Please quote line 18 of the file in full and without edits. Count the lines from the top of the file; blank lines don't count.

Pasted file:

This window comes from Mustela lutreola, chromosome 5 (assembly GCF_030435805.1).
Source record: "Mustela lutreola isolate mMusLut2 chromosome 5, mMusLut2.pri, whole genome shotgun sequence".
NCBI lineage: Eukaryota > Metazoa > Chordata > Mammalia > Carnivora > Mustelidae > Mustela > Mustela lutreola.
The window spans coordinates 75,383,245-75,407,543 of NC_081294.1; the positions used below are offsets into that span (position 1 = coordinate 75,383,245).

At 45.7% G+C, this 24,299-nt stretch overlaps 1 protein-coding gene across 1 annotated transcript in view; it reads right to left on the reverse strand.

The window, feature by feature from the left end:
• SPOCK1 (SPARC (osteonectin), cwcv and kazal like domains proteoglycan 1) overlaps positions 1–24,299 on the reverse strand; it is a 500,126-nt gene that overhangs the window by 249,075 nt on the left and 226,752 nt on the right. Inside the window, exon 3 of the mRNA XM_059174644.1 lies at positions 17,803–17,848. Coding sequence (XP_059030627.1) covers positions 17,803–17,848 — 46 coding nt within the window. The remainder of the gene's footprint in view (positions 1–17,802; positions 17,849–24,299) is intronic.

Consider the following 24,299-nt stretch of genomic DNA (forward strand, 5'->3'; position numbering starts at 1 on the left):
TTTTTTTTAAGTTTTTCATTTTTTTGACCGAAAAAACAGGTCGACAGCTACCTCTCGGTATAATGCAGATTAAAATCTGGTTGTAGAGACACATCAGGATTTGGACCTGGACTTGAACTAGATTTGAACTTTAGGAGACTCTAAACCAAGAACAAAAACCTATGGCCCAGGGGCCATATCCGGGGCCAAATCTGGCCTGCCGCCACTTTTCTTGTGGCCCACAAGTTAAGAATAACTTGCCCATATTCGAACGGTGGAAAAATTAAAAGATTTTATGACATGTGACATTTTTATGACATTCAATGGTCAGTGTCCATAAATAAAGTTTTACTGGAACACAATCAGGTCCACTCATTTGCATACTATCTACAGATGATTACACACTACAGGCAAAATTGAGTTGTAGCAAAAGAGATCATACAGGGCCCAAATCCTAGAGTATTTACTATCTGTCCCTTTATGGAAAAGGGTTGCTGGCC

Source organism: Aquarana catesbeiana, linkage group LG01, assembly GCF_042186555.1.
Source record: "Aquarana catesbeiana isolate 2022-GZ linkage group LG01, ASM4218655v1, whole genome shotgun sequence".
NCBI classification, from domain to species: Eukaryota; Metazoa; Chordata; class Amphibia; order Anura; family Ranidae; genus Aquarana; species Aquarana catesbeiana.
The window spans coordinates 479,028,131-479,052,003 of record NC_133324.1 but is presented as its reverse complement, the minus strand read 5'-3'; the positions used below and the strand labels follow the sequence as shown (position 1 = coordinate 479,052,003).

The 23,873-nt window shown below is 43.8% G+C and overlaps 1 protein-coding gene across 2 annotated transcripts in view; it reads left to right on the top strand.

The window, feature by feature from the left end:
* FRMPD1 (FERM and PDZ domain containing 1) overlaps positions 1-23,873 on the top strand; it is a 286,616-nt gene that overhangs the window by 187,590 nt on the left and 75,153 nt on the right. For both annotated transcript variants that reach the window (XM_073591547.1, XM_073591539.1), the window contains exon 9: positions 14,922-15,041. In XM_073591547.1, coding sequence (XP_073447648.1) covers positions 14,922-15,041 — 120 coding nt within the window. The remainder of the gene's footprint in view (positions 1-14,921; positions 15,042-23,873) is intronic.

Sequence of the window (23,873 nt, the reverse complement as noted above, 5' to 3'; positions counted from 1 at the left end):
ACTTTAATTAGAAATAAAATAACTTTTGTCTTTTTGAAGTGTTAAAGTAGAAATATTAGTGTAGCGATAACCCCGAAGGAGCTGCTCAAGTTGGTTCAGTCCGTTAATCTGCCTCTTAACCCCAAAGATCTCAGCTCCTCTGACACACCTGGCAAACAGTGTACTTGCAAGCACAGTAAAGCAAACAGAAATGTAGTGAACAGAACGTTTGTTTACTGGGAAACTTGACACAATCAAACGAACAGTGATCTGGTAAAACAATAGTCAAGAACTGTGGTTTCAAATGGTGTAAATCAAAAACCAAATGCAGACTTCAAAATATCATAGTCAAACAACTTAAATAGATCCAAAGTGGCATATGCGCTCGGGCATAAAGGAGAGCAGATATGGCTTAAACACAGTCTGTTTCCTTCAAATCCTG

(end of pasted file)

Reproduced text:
ACTTTAATTAGAAATAAAATAACTTTTGTCTTTTTGAAGTGTTAAAGTAGAAATATTAGTGTAGCGATAACCCCGAAGGAGCTGCTCAAGTTGGTTCAGTCCGTTAATCTGCCTCTTAACCCCAAAGATCTCAGCTCCTCTGACACACCTGGCAAACAGTGTACTTGCAAGCACAGTAAAGCAAACAGAAATGTAGTGAACAGAACGTTTGTTTACTGGGAAACTTGACACAATCAAACGAACAGTGATCTGGTAAAACAATAGTCAAGAACTGTGGTTTCAAATGGTGTAAATCAAAAACCAAATGCAGACTTCAAAATATCATAGTCAAACAACTTAAATAGATCCAAAGTGGCATATGCGCTCGGGCATAAAGGAGAGCAGATATGGCTTAAACACAGTCTGTTTCCTTCAAATCCTG